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Superman is the world’s greatest superhero, Wonder Woman is the world’s greatest superheroine. They have so much in common — their superpowers, their costume colors, their hobbies, their social organizations — that they seem perfect for each other … if only it weren’t for that nosy reporter friend, or girlfriend, or wife, or object-of-his-affection that’s kept the Man of Steel more or less spoken for over the course of his 75-year career.
I suppose that’s why Superman and Wonder Woman so often become a couple in various out-of-continuity stories like Kingdom Come and Injustice, and a large part of why DC Comics decided to use its 2011 reboot as an opportunity to make the pair a super-powered power couple, one of the more dramatic, non-sartorial changes in either characters’ milieus the reboot has so far introduced.
DC Entertainment Co-Publishers Dan DiDio and Jim Lee will appear with a half-dozen DC creators on the Jan. 22 episode of Face Off, the Syfy competition series that pits special-effects makeup artists against each other.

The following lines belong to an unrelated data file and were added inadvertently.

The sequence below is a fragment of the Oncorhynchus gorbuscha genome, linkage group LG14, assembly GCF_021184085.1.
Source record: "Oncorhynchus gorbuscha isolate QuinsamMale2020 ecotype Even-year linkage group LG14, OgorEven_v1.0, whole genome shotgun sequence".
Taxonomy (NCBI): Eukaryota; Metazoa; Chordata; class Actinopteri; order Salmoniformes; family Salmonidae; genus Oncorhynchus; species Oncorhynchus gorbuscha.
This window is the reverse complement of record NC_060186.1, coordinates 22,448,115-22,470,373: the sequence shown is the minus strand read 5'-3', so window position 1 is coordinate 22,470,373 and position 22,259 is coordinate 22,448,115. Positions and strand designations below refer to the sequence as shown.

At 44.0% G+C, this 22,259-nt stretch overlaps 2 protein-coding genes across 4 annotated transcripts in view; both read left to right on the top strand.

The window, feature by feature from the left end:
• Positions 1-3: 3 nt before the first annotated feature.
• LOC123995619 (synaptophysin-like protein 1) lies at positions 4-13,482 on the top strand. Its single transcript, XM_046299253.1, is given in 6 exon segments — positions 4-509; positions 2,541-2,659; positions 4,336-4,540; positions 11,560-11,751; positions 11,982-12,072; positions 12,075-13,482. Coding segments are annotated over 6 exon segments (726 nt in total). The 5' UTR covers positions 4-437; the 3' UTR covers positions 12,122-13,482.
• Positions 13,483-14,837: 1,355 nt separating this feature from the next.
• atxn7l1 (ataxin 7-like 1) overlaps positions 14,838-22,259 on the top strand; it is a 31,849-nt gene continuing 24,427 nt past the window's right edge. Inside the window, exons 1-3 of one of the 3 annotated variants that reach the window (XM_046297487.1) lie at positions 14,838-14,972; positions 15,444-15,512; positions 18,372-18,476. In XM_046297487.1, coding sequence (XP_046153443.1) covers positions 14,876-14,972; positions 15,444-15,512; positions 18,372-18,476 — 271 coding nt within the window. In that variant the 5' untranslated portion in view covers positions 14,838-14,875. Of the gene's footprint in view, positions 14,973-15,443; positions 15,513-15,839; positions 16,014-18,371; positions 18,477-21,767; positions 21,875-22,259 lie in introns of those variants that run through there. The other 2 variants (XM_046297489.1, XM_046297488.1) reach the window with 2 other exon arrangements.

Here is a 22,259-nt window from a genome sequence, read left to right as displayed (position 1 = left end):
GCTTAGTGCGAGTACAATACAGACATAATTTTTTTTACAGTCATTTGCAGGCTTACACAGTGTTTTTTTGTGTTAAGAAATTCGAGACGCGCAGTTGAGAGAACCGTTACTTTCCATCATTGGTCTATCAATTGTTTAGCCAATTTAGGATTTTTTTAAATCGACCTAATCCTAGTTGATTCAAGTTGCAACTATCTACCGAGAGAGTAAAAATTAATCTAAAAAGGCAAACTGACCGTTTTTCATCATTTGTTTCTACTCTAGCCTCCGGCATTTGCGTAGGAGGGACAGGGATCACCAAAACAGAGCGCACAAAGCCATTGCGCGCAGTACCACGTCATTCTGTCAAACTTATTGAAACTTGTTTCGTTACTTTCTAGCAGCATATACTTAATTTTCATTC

The episode, shot in July at Comic-Con International, challenges the competitors to create their own superheroes with assistance and advice from Lee, Mark Buckingham, Cliff Chiang, Tony S. Daniel, David Finch, Nicola Scott and J.H. Williams III. The winning design will be featured in Justice League Dark #16, which goes on sale Jan. 30.
Answering one of the questions raised by yesterday’s announcement the expansion of Batman and Detective Comics to 40 pages, DC Comics revealed this afternoon that April’s Detective #8 will kick off a multi-part backup story featuring Two-Face.
The 10-page stories reunite series writer Tony S. Daniel and artist Szymon Kudranski (Spawn, Penguin: Pain and Prejudice), who collaborated on the “Russian Roulette” one-shot in Detective Comics #5. The Two-Face spotlights are intended to reveal the history of a rogue who’s only appeared briefly since the launch in August of DC Comics: The New 52.
“I’m really looking forward to working with Szymon Kudraski, who’ll no doubt capture the dark mood and tone I’m reaching for in Detective Comics,” Daniel said on DC’s Source blog. “I’m going deep into the character of Harvey Dent and the inner conflicts and demons he must confront. I’m approaching the characters and story the way I would a multi-layered psychological thriller, one that covers a man at the losing end of a battle within himself.”
The same month that Two-Face spotlight debuts in Detective, Batman will launch back-up stories centering on the Court of Owls, the shadowy organization that has plagued the Dark Knight and Gotham City in the first arc of the relaunched comic. Scott Snyder and James Tynion IV will write the stories, with American Vampire artist Rafael Albuquerque providing the art.